The climax of the war on identity is our children’s direct conflict with the self. Everything within oneself wants the freedom to do what feels good. Our kids sympathize with arguments about what they think they deserve. Yet, a truth and identity that comes directly from one’s own heart and experience is the complete opposite of how God has created His creatures. So here lies the greatest aggressor, the father of lies, the devil. He knows the battle that wages within. He takes pleasure in drawing God’s children away from the truth of who they have been created to be. He loves to lie and deceive our kids, not simply about sexual partners, but ultimately where they will find love, acceptance and ultimately salvation.
But the Devil gets it – he’s had thousands of years of practice in leading children away from the one true faith.
“For although they knew God, they did not honor him as God or give thanks to him, but they became futile in their thinking, and their foolish hearts were darkened. Therefore God gave them up in the lusts of their hearts to impurity, to the dishonoring of their bodies among themselves, because they exchanged the truth about God for a lie and worshiped and served the creature rather than the Creator, who is blessed forever!” (Romans 1:21, 24-25)
St. Paul exposes this problem of identity. God’s children forgot who they were. Yet they were never neutral. Rather, they exchanged a real identity given to them with something unnatural. They exchanged the truth of God and his gifts for a lie. These beautiful children were filled with unrighteousness in body and soul because they forgot their identity.
Today, it is the same problem that our children battle against. At every turn they are taught to exchange their identity for something less. It may be exchanging the truth for an alternate sexual preference, it may be exchanging the truth for a different god of pleasure to worship, it may be exchanging the truth for the emotional distance needed to carry on in this world.
But it is not only our children that we must worry about. You also have no excuse. You also have exchanged God’s truth for a lie. This answer is not just for the misguided kids who can’t understand a savior, but this is about you. You, who know the boundaries and restraints of the law, you are also in search of your identity.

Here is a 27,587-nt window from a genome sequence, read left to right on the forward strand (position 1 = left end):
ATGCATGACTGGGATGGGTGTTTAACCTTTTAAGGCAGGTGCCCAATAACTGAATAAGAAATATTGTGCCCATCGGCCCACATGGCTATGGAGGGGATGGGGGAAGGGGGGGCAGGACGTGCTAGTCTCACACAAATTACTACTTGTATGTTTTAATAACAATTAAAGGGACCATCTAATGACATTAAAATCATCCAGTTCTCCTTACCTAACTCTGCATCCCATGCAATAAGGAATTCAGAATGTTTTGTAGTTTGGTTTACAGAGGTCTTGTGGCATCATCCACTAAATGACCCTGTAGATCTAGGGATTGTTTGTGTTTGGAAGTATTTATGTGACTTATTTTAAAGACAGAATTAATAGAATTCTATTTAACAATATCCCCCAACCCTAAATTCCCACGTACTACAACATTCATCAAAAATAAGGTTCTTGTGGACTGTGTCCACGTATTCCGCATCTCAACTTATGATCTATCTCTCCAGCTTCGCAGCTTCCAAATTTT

As it is written: “None is righteous, no, not one; no one understands; no one seeks for God. All have turned aside; together they have become worthless; no one does good, not even one.” (Rom 3:10-12)
And I know, this is not the conversation you wanted it to be, it never is. You wanted me to tell you how to change those sinful little kids into obedient followers of the law. You wanted me to rightfully condemn the unbelieving world and show you how to fix the ones you love. You wanted me to tell you how to leave the institutions and create a utopian Christian society where righteousness is in control. But the key to identity is that you aren’t the answer. You aren’t the righteous one. You aren’t the one who can reclaim the identity of your children, or anyone else’s.
“For all have sinned and fall short of the glory of God, and are justified by his grace as a gift, through the redemption that is in Christ Jesus. “ (Romans 3:23-24)
Here is the center of our identity and the identity of our children. That ALL have sinned and ALL fall short. And most importantly ALL are justified by Christ, alone. In the battle for identity our culture, our education system, our own sinful desires want us to look directly inside ourselves for the answers. But whether we are following the right way to go, or caught up in a confused mess of sin, no one is righteous, not even one. Not even those of us who try to teach and enforce and model, we are also lost in sin. Rather, the Word of God says identity is a gift given from outside. A gift of new identity is in Christ Jesus.
The Gospel reclaims the identity of our children. Loved and forgiven children of God, we are crucified and risen in the waters of baptism, identified as independent of the confusion and turmoil that churns within. We can only fight to keep them close to the life-giving Words of Christ that continually reclaim the identity of us all.